The recently published Philosophy of Computing and Information: 5 Questions, edited by Luciano Floridi, is a collection of quasi-interviews with prominent philosophers, cognitive scientists, and computer scientists. (The same five questions were sent to each of the contributors, who were asked to respond to them either question-by-question or in the form of an informal essay. Hence my label “quasi-interviews.”) Several of the contributions are particularly interesting from an Aristotelian point of view.
As readers of The Last Superstition know, I argue there that the “computationalist” view that the mind should be thought of as “software” run by the “hardware” of the brain is either incoherent or (if it is to be made coherent) implicitly committed to a broadly Aristotelian metaphysics. And in neither case can it vindicate a materialist conception of human nature. One reason for this is that the key concepts required to spell out this position – “software,” “program,” “information,” “algorithm,” and so forth (all of which are somehow to be understood as purely physical properties alongside mass, electric charge, and the like, if the materialist is going to make hay out of the view) – are suffused with intentionality, the “directedness” of a thing toward something beyond itself. Now on at least one common interpretation of the computationalist view, intentionality is among the features of the mind the view is supposed to explain – in which case it cannot coherently appeal to notions which presuppose the existence of intentionality. Even those versions of computationalism which do not claim to explain intentionality face the problem that nothing like intentionality is supposed to exist at the level of physics, at least given the mechanistic conception of nature materialists are implicitly committed to. As Jerry Fodor puts it in Psychosemantics:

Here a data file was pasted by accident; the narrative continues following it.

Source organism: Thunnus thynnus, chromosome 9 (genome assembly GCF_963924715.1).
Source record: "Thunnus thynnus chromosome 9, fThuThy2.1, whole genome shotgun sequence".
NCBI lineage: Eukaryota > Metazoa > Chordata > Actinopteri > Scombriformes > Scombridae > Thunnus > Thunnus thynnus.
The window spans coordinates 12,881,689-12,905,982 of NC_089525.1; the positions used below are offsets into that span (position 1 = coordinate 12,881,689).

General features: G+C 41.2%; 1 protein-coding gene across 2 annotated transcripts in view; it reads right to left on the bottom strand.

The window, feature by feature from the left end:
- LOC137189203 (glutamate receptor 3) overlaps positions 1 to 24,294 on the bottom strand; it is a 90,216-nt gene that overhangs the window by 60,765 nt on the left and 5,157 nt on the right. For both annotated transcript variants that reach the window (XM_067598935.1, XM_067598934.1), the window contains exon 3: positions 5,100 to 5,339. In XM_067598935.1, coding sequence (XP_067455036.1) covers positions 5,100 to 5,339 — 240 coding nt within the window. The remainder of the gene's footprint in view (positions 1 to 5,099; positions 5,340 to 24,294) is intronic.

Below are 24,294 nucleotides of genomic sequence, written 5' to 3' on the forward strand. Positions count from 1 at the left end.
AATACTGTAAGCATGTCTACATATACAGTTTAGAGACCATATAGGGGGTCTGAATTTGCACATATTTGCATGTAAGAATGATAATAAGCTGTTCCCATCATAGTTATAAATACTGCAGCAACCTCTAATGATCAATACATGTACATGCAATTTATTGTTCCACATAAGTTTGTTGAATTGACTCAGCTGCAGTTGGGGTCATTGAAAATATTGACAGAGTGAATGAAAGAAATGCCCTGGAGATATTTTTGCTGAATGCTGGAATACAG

“I suppose that sooner or later the physicists will complete the catalogue they’ve been compiling of the ultimate and irreducible properties of things. When they do, the likes of spin, charm, and charge will perhaps appear on their list. But aboutness surely won’t; intentionality simply doesn’t go that deep.” (p. 97)
Hence the notions in question are simply not available to a consistent materialist. And if a materialist nevertheless digs in his heels and insists that “information,” “algorithms,” and the like really are somehow intrinsic to the physical world, then he will in effect have conceded that something like Aristotelian final causes exist after all, and thus abandoned materialism. For if purely physical processes embody genuine “information,” follow “algorithms,” etc., then that entails that of their nature (by virtue of their form, as Aristotelians would say) they point beyond themselves as toward a goal, after the manner of a final cause. (“Information” is information about something; an “algorithm” has an inherent end the rules it embodies are meant to lead to; and so on.) Materialists fail to see this because, like most modern philosophers, they have only the vaguest idea of what Aristotelian formal and final causes are, and labor under all sorts of crude misconceptions (e.g. that for a physical process to have a final cause is for it to seek a goal in something like a conscious way).
For the details, see The Last Superstition (especially pp. 235-47). It was interesting, though, to see that at least one contributor to Philosophy of Computing and Information seems to have come to something like the conclusion I defend in the book. Specifically, the neuroscientist Valentino Braitenberg says: